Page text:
Mixtec Evangelicals: Globalization, Migration, and Religious Change in a Oaxacan Indigenous Group
University Press of Colorado
Like many other groups in Latin America, the indigenous Mixtec people of Oaxaca, Mexico have been Catholic for centuries. And like many other groups in Latin America, the Mixtec people have become less Catholic in recent decades. Although an adherence to Catholicism historically has shaped the Mixtec system of governance, patterns of economic exchange, and social interactions in daily life, many Mixtec individuals recently have converted to evangelical streams of Christianity. Mary I. O’Connor’s Mixtec Evangelicals explores the socioeconomic factors influencing this trend, arguing that globalization and corresponding economically motivated migration have given rise to this religious conversion among members of the community. Her multi-sited comparative study contributes to a growing collection of literature on ongoing religious change across Latin America.
O’Connor presents a macrocosmic view of contemporary Mixtec villages, situating them as nodes in a network of Mixtec migration sparked by globalization. In doing so, she places the phenomenon of evangelical conversion in Latin America within its broader socioeconomic context. She demonstrates that while the local consequences of conversion vary from village to village, its causes are closely intertwined with broad global trends. Mixtec Evangelicals thus provides a necessary analysis of intersections between global processes and local experiences that is highly relevant as the emerging effects of contemporary globalization continue to unfold.
The book begins with an overview of the “Mixteca Region” in Oaxaca and highlights the established role of Catholicism in what O’Connor refers to as Mixtec “traditional culture.” Most Mixtec villages are governed by the usos y costumbres system in which each resident family is required to contribute to and participate in civil and religious duties, including the sponsoring and planning of fiestas honoring Catholic saints. It is this civil-religious system, O’Connor argues, that allows the communities to stay intact. Before Mixtecs began converting in the 1980s, it would not have made sense to separate the civil from the religious in Mixtec communities; being Mixtec meant being Catholic, and fulfilling responsibilities within the local system of governance often meant carrying out Catholic practices. In more recent decades, many Mixtecs who have become evangelical Christians have faced rejection in and from their home villages. For these reasons, as O’Connor points out, it is extraordinary that many Mixtecs have moved away from Catholicism yet have maintained both their Mixtec identity and, to varying extents, their participation in village life.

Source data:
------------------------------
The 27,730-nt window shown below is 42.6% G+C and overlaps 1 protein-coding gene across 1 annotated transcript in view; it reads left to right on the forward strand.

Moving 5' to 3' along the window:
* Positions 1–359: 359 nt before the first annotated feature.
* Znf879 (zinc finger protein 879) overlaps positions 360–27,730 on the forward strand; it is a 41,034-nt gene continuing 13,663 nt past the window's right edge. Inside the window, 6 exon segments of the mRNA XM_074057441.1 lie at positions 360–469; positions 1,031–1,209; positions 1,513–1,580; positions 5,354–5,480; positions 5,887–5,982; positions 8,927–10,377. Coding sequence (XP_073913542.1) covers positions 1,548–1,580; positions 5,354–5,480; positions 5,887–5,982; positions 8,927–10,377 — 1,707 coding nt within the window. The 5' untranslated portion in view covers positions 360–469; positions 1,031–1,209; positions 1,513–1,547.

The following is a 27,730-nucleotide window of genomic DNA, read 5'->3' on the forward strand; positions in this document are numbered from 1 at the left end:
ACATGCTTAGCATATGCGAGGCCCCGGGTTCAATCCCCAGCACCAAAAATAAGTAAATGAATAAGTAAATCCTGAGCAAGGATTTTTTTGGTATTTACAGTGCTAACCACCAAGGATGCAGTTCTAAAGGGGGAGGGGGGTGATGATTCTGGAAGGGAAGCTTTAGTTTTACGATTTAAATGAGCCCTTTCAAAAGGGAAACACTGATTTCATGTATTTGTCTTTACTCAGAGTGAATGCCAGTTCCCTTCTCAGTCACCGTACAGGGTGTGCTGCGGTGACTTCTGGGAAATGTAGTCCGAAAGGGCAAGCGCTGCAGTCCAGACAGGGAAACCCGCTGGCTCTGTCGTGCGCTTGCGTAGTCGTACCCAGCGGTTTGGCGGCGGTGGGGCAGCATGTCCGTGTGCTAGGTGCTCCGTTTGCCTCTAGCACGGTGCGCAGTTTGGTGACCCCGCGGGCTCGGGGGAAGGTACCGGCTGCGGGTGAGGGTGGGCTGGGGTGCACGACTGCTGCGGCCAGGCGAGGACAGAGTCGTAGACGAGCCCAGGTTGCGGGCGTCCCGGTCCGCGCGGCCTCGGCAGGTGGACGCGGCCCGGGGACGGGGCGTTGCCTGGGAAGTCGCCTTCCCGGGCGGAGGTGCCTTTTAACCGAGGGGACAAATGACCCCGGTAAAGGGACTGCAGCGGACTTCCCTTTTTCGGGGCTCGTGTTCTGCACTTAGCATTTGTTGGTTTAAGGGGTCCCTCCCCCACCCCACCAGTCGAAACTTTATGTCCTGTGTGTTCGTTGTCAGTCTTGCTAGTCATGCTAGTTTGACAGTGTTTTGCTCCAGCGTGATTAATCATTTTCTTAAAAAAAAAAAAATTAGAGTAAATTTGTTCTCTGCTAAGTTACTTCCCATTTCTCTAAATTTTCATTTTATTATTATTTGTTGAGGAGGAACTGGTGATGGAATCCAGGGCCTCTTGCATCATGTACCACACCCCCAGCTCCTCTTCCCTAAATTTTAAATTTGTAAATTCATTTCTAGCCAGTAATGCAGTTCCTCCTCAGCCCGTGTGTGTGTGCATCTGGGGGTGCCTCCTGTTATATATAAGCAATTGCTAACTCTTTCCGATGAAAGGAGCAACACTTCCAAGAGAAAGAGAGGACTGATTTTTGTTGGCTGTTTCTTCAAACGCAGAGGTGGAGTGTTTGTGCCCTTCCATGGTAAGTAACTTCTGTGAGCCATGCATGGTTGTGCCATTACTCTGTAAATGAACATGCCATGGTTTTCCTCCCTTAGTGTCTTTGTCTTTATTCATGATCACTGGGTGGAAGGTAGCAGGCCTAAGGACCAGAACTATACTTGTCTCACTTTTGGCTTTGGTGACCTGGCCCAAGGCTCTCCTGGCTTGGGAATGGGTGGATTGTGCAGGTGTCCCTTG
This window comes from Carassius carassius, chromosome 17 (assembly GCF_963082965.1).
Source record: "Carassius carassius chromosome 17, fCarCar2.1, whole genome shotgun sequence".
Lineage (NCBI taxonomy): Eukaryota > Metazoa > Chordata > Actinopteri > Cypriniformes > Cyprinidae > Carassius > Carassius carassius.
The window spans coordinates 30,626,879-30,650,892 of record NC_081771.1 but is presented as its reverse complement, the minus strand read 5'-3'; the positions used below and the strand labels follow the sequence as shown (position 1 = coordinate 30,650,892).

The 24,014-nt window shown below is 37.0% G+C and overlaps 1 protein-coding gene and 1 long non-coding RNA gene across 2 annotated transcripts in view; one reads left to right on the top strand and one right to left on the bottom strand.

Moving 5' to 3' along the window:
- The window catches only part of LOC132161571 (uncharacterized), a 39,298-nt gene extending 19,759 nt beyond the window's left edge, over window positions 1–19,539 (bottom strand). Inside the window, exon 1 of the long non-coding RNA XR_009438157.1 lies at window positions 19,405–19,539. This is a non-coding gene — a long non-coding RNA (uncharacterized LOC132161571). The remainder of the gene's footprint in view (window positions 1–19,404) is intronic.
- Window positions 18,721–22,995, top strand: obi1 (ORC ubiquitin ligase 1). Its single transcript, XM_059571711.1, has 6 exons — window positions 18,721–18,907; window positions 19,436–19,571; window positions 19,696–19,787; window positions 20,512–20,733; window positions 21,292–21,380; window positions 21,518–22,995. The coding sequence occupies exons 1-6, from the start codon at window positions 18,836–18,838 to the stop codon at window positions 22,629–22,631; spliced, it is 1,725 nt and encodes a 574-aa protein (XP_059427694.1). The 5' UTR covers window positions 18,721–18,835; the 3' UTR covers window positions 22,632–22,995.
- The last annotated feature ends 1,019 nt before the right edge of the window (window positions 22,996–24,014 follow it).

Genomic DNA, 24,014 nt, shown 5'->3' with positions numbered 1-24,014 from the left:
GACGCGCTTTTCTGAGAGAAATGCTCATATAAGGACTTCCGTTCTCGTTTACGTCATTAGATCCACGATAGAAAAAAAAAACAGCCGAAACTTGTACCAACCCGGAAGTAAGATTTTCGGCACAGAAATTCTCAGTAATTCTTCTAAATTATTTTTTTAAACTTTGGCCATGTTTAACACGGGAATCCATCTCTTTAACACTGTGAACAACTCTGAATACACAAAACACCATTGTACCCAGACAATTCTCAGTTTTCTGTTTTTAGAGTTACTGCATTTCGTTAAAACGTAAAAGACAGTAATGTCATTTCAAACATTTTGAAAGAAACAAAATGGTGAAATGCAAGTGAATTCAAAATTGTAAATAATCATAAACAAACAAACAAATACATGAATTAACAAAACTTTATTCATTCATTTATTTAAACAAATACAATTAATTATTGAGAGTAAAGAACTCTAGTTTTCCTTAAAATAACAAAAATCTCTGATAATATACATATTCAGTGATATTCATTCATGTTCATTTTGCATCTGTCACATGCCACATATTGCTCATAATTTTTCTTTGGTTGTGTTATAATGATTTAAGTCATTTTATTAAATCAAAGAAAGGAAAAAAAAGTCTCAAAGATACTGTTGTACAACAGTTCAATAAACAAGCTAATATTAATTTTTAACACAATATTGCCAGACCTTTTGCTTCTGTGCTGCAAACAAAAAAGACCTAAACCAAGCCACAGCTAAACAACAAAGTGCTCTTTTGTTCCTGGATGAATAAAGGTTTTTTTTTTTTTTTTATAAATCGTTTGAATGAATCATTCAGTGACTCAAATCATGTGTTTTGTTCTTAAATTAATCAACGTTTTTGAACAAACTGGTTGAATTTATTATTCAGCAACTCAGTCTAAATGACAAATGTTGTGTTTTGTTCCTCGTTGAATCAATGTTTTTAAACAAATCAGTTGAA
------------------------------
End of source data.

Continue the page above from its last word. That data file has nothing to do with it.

Though these villages generally remain central to the lives of migrants even after they convert away from Catholicism, the Catholics living in the villages are often unwilling (to varying extents) to fully accept evangelicals upon their return. While the migrants continue both to recognize the villages as their ancestral homelands and to financially support family members still living there, local Catholics often view the evangelicals’ rejection of Catholicism as a threat to the perpetuation of their community. Despite this conflict, when Mixtecs move to other parts of Mexico and throughout the United States, they remain rooted in their home villages both through processes of social identification and through financial obligations to their families.